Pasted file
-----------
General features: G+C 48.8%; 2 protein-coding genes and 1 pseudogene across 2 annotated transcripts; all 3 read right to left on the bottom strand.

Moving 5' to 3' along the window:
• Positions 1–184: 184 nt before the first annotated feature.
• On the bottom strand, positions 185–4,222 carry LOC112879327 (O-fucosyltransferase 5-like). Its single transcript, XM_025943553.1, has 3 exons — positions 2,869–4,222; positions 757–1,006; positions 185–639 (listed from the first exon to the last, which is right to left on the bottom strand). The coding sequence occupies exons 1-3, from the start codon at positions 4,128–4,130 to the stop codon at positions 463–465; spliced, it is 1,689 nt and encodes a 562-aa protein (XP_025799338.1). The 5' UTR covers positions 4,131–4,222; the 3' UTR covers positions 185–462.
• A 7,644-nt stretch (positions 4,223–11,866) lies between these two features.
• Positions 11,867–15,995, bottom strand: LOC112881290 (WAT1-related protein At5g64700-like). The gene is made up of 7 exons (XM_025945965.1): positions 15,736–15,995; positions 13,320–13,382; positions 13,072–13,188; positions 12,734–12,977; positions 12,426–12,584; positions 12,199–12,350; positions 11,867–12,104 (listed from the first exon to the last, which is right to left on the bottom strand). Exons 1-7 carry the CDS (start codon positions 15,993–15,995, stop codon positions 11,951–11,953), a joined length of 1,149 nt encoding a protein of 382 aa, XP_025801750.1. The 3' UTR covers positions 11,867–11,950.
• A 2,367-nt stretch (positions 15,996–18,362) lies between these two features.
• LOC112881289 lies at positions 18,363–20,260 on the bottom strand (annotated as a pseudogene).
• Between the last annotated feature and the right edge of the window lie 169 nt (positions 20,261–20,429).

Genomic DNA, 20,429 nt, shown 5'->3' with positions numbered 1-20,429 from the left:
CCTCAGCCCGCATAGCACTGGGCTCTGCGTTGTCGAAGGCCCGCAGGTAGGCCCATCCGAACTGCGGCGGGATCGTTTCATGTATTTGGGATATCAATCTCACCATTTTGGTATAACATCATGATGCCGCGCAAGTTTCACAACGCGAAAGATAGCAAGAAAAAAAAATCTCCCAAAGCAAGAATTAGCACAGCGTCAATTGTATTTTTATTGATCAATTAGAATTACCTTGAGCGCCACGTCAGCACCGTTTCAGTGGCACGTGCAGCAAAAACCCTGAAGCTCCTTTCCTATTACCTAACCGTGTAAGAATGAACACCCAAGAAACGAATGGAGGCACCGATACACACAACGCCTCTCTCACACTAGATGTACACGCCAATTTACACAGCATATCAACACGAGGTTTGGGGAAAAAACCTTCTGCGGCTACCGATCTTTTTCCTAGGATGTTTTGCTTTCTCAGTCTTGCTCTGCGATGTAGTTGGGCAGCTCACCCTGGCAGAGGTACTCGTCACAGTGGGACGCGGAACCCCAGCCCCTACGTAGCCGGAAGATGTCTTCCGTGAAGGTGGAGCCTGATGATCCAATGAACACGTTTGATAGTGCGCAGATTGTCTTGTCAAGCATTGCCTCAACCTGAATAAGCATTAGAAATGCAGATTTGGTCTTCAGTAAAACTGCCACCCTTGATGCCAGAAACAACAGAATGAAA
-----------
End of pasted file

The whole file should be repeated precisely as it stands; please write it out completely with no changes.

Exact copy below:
General features: G+C 48.8%; 2 protein-coding genes and 1 pseudogene across 2 annotated transcripts; all 3 read right to left on the bottom strand.

Moving 5' to 3' along the window:
• Positions 1–184: 184 nt before the first annotated feature.
• On the bottom strand, positions 185–4,222 carry LOC112879327 (O-fucosyltransferase 5-like). Its single transcript, XM_025943553.1, has 3 exons — positions 2,869–4,222; positions 757–1,006; positions 185–639 (listed from the first exon to the last, which is right to left on the bottom strand). The coding sequence occupies exons 1-3, from the start codon at positions 4,128–4,130 to the stop codon at positions 463–465; spliced, it is 1,689 nt and encodes a 562-aa protein (XP_025799338.1). The 5' UTR covers positions 4,131–4,222; the 3' UTR covers positions 185–462.
• A 7,644-nt stretch (positions 4,223–11,866) lies between these two features.
• Positions 11,867–15,995, bottom strand: LOC112881290 (WAT1-related protein At5g64700-like). The gene is made up of 7 exons (XM_025945965.1): positions 15,736–15,995; positions 13,320–13,382; positions 13,072–13,188; positions 12,734–12,977; positions 12,426–12,584; positions 12,199–12,350; positions 11,867–12,104 (listed from the first exon to the last, which is right to left on the bottom strand). Exons 1-7 carry the CDS (start codon positions 15,993–15,995, stop codon positions 11,951–11,953), a joined length of 1,149 nt encoding a protein of 382 aa, XP_025801750.1. The 3' UTR covers positions 11,867–11,950.
• A 2,367-nt stretch (positions 15,996–18,362) lies between these two features.
• LOC112881289 lies at positions 18,363–20,260 on the bottom strand (annotated as a pseudogene).
• Between the last annotated feature and the right edge of the window lie 169 nt (positions 20,261–20,429).

Genomic DNA, 20,429 nt, shown 5'->3' with positions numbered 1-20,429 from the left:
CCTCAGCCCGCATAGCACTGGGCTCTGCGTTGTCGAAGGCCCGCAGGTAGGCCCATCCGAACTGCGGCGGGATCGTTTCATGTATTTGGGATATCAATCTCACCATTTTGGTATAACATCATGATGCCGCGCAAGTTTCACAACGCGAAAGATAGCAAGAAAAAAAAATCTCCCAAAGCAAGAATTAGCACAGCGTCAATTGTATTTTTATTGATCAATTAGAATTACCTTGAGCGCCACGTCAGCACCGTTTCAGTGGCACGTGCAGCAAAAACCCTGAAGCTCCTTTCCTATTACCTAACCGTGTAAGAATGAACACCCAAGAAACGAATGGAGGCACCGATACACACAACGCCTCTCTCACACTAGATGTACACGCCAATTTACACAGCATATCAACACGAGGTTTGGGGAAAAAACCTTCTGCGGCTACCGATCTTTTTCCTAGGATGTTTTGCTTTCTCAGTCTTGCTCTGCGATGTAGTTGGGCAGCTCACCCTGGCAGAGGTACTCGTCACAGTGGGACGCGGAACCCCAGCCCCTACGTAGCCGGAAGATGTCTTCCGTGAAGGTGGAGCCTGATGATCCAATGAACACGTTTGATAGTGCGCAGATTGTCTTGTCAAGCATTGCCTCAACCTGAATAAGCATTAGAAATGCAGATTTGGTCTTCAGTAAAACTGCCACCCTTGATGCCAGAAACAACAGAATGAAA